CIESIN Reproduced, with permission, from: National Research Council. 1979. Human health effects. Chapter 3 in Protection against depletion of stratospheric ozone by chlorofluorocarbons, 74-119. Washington, D.C.: National Academy of Sciences.

Protection against Depletion of Stratospheric Ozone by Chlorofluorocarbons

Committee on Impacts of Stratospheric Change

Assembly of Mathematical and Physical Sciences

Committee on Alternatives for the Reduction of Chlorofluorocarbon Emissions

Commission on Sociotechnical Systems


The deleterious effect of UV-B on human beings is related to prolonged, deliberate, as well as inadvertent sunlight exposure, which leads to the development of nonmelanoma skin cancer and malignant melanoma of the skin.

The epidemiologic evidence for the causative role of damaging ultraviolet radiation (DUV) in the development of nonmelanoma skin cancer of the exposed areas (the face and neck) is indisputable and is based on (1) latitude dependence and (2) high incidence in a susceptible population. The susceptible population includes white, fairskinned persons who sunburn easily and who receive prolonged occupational or recreational exposure. Further more, preliminary data suggest that there is a subset of this white population who have been shown to have a deficient DNA repair mechanism.

Although the causative role of DUV in the pathogenesis of malignant melanoma of the skin is less firmly established, recent evidence supports the previous conclusions of CISC that the development of malignant melanoma of the skin in man is related to DUV exposure. Previous evidence established an inverse relation of latitude and melanoma incidence, a low incidence in more pigmented peoples, and an increased number of primary melanomas on the habitually exposed areas (face) and relatively exposed areas (trunk and legs of females), with infrequent numbers of primary melanomas on the rarely exposed areas. More recent evidence substantiates, with a larger number of patients (761), this same body distribution.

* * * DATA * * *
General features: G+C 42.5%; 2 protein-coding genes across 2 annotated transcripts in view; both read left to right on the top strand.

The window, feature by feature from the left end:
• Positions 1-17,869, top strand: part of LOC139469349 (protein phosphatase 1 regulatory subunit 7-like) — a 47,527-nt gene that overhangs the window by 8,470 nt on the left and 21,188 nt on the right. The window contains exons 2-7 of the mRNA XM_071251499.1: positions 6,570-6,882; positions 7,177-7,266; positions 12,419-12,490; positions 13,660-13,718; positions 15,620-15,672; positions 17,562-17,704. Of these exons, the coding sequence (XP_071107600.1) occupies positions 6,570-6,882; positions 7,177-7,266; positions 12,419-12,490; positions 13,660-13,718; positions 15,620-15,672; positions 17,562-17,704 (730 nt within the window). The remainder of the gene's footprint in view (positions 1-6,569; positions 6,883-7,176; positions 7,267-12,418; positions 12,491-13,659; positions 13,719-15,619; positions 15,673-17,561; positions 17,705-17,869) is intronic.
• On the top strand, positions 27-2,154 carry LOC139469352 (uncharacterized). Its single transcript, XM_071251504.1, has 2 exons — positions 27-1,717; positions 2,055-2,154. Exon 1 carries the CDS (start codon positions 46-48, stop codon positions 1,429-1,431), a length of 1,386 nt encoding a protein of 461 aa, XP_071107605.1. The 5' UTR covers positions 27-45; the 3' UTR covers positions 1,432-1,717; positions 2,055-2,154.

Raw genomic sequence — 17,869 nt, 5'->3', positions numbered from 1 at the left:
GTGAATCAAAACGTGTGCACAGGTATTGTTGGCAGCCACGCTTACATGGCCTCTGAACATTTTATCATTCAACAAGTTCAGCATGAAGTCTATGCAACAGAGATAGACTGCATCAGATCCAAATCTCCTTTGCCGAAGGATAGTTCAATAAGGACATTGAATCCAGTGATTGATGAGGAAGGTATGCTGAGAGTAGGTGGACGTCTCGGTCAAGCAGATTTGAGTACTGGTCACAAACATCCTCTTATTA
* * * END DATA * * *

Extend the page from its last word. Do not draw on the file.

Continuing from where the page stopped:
It is now known that there is a strong cohort effect (persons who are age 30 now have a higher incidence of melanoma than persons the same age born 10 years earlier). This would suggest either a new causative agent (virus or chemical) or, more likely, a change in behavioral pattern regarding recreational exposure (increased leisure time, less concealment, more vacations in sunny areas).

Some current studies show that age-specific incidences are higher in persons who have resided longer in sunny areas. Those persons born in Israel had a higher incidence than persons residing in Israel but born in northern Europe.

There is a well-documented, recently reported dramatic increase in the incidence of primary melanoma in Norway and Sweden, presumably related to increased recreational exposure.

Recent analysis of British occupational mortality data shows that, for both employed males and their wives, there is a strong relationship between mortality and the socioeconomic class, with the highest incidence in teachers, businessmen, professionals, and higher-level administrators.

Expected increases in melanoma mortality based on current cohort data, without regard to changes in the ozone layer, show a rise from the current (1971-1975) rate of 26.3 per million for U.S. whites to 28.7 in 1976-1980 and 33.5 in 1981-1985. The effect of ozone depletion and increased UV-B would be added to this expected incidence.


A few decades ago, the western world began to believe that exposure to the sun promotes health and the more exposure, the better. The dangers of general exposure came more clearly into view as sun-seeking habits became more and more widespread. Unfavorable effects range from transient sunburn through wrinkling and keratoses to skin cancer. We shall briefly describe these different effects below.

A single 15- to 20-min exposure of white skin to the sun in middle latitudes during summer can produce sunburn. This is an exposure to about 1.2 x 10[6] J/m[2]. In perhaps more than two thirds of the white population, careful, repeated exposures will develop a protective tan. In the remainder, little or no protective tanning occurs, and the sensitivity continues, leading to repeated sunburn on exposure.